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Piano Nanny - Free Piano Lessons
Intermediate Studies

Lesson 2 - Section 1

Piano Staff

Using Key Signatures

Imagine that you are the composer of a song. And, you would like to base your song on the B scale. That means that B is going to be the root. Since the song is based on the B scale, the song is said to be in the Key of B.

From the previous lesson, you learned that when you constructed a major scale using the root note B, there were 5 sharps (black keys). Check this again on your own keyboard (remember whole-whole-half-whole-whole-whole-half). Now you could either label each sharped note on the staff that needs to be played during the song or you could use something new. You could use a Key Signature.

Look at the image for this section. The first measure on the left shows the B scale in eighth notes. Each note that needs to be sharped for the B Major scale is labeled with a sharp (#) sign. This method could get very messy and hard to look at for the reader. Can you imagine what it would look like with lots of sixteenth notes?

Now look at the measure on the right. Instead of labeling every sharped note within the measure, the sharped notes are all shown at the beginning of the staff before the Time Signature. This keeps the staff cleaner and easier to read. The performer of your music can tell at a glance that there are 5 sharps used in this song over and over again. And, that this music is written in 4/4.

When I get ready to play a piece of music, I first look at the Key Signature and then the Time Signature. This is the standard approach for many musicians. You may have over heard musicians speaking to each other and saying, “Hey man. What key is this in? And what’s the tempo?” These are the two most important questions other than, “Hey dude what’s the ending do?”

Every musician is concerned, up front, about how to start a song and how to end a song. It’s like new directions to a person’s house; “Where do I start and what will I see when I get close to the end of my journey?”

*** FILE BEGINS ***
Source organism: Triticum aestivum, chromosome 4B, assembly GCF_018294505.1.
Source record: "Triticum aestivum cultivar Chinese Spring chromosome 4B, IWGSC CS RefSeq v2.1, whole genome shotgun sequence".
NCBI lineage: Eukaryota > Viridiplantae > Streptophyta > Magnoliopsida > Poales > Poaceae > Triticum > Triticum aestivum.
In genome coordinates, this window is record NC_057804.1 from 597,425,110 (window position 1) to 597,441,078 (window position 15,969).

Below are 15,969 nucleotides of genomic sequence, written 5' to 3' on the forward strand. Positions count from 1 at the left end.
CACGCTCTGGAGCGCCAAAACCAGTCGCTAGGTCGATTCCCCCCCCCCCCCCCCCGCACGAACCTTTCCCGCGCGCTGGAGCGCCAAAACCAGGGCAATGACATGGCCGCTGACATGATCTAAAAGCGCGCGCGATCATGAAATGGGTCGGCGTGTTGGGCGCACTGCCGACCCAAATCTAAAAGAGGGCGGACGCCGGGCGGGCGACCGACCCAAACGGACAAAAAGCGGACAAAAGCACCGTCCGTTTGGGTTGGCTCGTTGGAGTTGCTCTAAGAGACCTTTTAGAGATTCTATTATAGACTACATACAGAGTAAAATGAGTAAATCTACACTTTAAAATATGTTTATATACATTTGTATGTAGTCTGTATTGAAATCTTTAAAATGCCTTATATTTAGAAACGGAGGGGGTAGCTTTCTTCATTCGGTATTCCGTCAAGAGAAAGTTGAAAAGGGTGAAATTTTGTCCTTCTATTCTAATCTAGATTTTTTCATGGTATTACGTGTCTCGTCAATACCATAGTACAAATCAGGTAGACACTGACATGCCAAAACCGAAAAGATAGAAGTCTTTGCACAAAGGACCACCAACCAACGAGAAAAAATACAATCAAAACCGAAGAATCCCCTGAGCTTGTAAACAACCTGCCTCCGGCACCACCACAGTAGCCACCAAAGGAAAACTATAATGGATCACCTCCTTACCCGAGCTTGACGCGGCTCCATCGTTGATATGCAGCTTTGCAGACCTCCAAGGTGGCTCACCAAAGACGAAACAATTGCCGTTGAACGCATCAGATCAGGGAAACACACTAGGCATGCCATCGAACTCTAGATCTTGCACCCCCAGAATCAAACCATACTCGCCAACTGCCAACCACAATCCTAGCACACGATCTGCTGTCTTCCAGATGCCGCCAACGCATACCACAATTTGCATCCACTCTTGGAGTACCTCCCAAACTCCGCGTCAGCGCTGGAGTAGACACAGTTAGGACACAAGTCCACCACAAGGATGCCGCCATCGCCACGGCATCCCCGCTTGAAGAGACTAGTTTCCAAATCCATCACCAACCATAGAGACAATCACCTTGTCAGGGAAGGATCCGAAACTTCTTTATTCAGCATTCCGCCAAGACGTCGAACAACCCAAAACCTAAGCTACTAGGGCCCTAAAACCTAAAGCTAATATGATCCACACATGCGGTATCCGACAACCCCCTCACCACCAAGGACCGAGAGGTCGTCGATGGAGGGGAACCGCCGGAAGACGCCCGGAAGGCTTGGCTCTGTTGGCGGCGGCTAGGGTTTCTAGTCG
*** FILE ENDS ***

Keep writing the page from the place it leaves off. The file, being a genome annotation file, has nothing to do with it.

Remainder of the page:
Lesson 2 - Section 2

Piano Staff

Memorize the Key Signatures

There are many tips for figuring out what key a song is in. However, in 40 years, I’ve never seen a professional musician in any genre use any of these so called tips. The only people I’ve seen use these tips are the Intro-to-music teachers.

As far as I know, the only way to learn the different Key Signatures is to memorize them. The more songs you play, the faster you will learn the different Key Signatures. It is less important to know what key you are in and more important to know which notes will be flatted or sharped. However, when we get into chord progressions, it will be easier on you if you take the time to memorize this stuff ahead of time.

Here is what you would need to memorize:

In the Key of C, there are 0 sharps and 0 flats.
In the Key of G, there is 1 sharp.
In the Key of F, there is 1 flat.
In the Key of D, there are 2 sharps.
In the Key of B flat, there are 2 flats.
In the Key of A, there are 3 sharps.
In the Key of E flat, there are 3 flats.
In the Key of E, there are 4 sharps.
In the Key of A flat, there are 4 flats.
In the Key of B, there are 5 sharps.
In the Key of D flat, there are 5 flats.

If you memorize these Keys and which notes are sharped or flatted, you will be covering 90% of the songs ever written. There are songs written in the Key of F sharp which has 6 sharps, C sharp which has 7 sharps, and G flat which has 6 flats, but they are rarely used outside the world of classical music.

Lesson 2 - Section 3

Key Tree

The Key Tree

In the image for this section is a graphic representation of what you saw on the previous page. It would be a good idea to bookmark this key page. The root for each key is RED. The sharp(s) or flat(s) are GREEN.

Let’s practice a few Key Signatures.

In the Key of G how many sharps are there? Which note is sharped?

In the Key of F how many flats are there? Which note is flatted?

In the Key of B how many sharps are there? Which notes are sharped?

In the Key of E flat how many flats are there? Which notes are flatted?

In the Key of B flat how many flats are there? Which notes are flatted?

Now record these questions and answers on your music note book. Repetition is your partner in learning.

You are ready now . . .

In your simple song book that I asked you to get in earlier lessons, are there any songs with Key Signatures other than C? If so, practice playing some of them. If not, try to find another simple song book that has flats and sharps. Look for songs in the Keys of G, F, D, and B flat.

You are doing well. Keep up the good work. I think it is time for one of those big teddy bear hugs again. Give yourself a BIG one. See you in the next lesson.

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